C.P.Cavafy - 150 years from his birth, 80 years from his death

C.P. Cavafy (Constantinos Cavafis), the most important modern Greek poet, was born 150 years ago today (April 29, 1863) and died 80 years today (April 29, 1933) in Alexandria, Egypt. Two Greeks -both poets- have been awarded the Nobel Prize for Literature but Cavafy was not one of them. However, he is widely considered to be the greatest and most influential of Greek poets, transcending the barriers of language, ethnicity and time to appeal to persons from all walks of life without even letting you suspect that his poems were written 100 years ago.

A bust of C.P. Cavafy has been placed on Plateia Egyptou (i.e. Egypt's Square) at the corner of Alexandras Ave. and Patission St.
Bust of C.P. Cavafy, Plateia Egyptou, Athens, Greece

The side inscription, in Greek, informs us that it is a gift from Anestis Papastefanou, Honorary President of the Association of the Greek diaspora of Egypt, while a smaller carving on the side reveals that it was created by sculptor Costas Valsamis in 1982.
Bust of C.P. Cavafy (side-inscription), Plateia Egyptou, Athens, Greece

As I've written elsewhere, "Ithaca", his most famous poem, was one of only a handful of readings I remember from my school days and that is not accidental. 

Athens-wise, there is also a small street named after Cavafy, at the Kato Patissia neighborhood, and a few others, all minor side-streets, in the suburbs. All in all, a total of 1440meters -less than a mile- of roadway (as measured through Google maps) dedicated to the greatest Greek poet ever born. Considering the overall state and ethic of Greek town administrations it's no surprise and  probably it's for the better after all.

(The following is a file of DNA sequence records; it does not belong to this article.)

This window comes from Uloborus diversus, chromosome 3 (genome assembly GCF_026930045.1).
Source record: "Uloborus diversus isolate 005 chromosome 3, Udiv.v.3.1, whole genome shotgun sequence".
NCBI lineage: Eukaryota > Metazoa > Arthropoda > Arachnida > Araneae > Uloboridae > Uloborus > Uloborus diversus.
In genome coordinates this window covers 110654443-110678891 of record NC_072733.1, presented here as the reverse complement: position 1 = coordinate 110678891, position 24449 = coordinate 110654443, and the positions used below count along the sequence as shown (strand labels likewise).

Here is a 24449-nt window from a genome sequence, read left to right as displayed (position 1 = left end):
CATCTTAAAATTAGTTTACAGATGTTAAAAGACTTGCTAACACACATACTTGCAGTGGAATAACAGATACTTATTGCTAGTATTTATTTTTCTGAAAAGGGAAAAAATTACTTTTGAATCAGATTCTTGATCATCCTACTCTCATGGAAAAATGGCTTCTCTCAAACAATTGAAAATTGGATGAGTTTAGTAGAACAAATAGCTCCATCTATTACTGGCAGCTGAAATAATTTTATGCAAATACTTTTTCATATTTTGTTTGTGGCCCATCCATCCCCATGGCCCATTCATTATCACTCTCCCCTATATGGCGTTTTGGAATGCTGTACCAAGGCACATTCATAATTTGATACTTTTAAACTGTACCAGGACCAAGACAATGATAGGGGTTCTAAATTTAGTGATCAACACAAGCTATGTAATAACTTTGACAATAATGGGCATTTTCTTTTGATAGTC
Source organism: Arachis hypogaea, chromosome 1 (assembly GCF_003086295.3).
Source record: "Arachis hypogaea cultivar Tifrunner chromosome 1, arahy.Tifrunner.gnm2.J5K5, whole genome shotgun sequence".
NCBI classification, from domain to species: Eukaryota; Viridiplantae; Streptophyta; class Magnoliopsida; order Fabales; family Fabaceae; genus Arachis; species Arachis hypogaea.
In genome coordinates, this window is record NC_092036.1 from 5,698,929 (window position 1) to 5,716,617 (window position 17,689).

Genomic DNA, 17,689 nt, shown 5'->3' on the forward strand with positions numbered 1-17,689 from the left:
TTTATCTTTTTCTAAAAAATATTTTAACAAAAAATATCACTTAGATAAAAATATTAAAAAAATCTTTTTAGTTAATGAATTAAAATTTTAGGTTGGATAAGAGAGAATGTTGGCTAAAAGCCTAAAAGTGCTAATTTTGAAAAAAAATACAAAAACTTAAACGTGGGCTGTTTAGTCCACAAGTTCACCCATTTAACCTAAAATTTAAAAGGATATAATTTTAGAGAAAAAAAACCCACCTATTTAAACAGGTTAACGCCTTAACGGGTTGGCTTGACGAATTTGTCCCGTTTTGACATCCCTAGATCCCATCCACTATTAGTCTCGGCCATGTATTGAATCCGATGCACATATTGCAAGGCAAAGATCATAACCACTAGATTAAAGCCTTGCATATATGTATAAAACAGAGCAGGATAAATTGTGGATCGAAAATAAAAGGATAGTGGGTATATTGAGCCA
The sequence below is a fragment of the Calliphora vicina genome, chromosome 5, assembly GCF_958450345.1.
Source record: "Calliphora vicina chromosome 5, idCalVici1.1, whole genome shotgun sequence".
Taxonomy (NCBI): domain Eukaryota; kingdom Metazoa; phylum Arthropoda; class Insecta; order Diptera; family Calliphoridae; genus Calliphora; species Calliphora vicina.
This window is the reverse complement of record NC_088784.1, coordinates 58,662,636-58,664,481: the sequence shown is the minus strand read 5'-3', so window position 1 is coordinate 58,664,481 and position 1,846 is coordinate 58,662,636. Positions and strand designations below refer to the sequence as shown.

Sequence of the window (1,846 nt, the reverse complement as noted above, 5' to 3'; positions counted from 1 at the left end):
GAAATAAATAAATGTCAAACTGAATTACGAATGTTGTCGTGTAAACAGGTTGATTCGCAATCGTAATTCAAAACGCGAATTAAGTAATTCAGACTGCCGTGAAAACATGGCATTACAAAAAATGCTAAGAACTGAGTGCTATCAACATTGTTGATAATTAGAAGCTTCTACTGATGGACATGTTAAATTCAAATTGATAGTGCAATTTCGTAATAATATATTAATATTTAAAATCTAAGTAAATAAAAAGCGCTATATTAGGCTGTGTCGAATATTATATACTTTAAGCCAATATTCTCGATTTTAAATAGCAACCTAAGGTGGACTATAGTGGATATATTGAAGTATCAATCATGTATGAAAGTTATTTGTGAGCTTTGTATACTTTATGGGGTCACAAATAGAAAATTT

View Places related to C.P. Cavafy in a larger map

There will be various events comemmorating his birth (and death) this year in Greece, but the best thing you can do is pick up one of his books and really delve into his poetry. You may find translations in various languages, including English.

C.P. Cavafy in Amazon.com
C.P. Cavafy in Amazon.co.uk

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A Greek food festival in Athens

I went to Technopolis-Gazi today, the former gaz works factory turned culture centre, for a festival of Greek food, bringing together small producers from all over the country. The festival, co-sponsored by the City of Athens and Athinorama magazine, is a chance for people in the food and restaurant industry to network between them and with people form other fields but it is also open to the general public for a price of 5€ /day (running from Friday to Sunday). I imagine that if it turns out to be a success, on commercial criteria, it might as well be repeated next year or later, so look out for the "upcoming events" list here, some time next spring.

Saturday was a beautiful day anyway, so walking and sampling various treats in between, from the stalls of producers and merchants just felt like the right thing to do!

Courtyard of Technopolis-Gazi, Athens, Greece
A small restaurant at the couryard of Technopolis - Gazi

Indoor halls were almost packed by midday.

A booth with Greek sausages and other deli meats

Spreads of various kinds (tomato & chili, tomato & garlic, tomato & feta cheese, etc.)

Basturma (pasturma in Greek), sausages and more...

An olive oil from Rethymon, Crete with really fine taste and a spectacular design for its bottle

Mushrooms from Northern Greece

Eel, cut and sliced

A portable bee-hive (these are live bees in there!) and...
...the product of their work. Honey of various varieties.

Back in the courtyard, an Athens bakery chain was providing bread for people eating there

Four of the best restaurants in Greece were serving bite-sized appetizers based on their regular courses.

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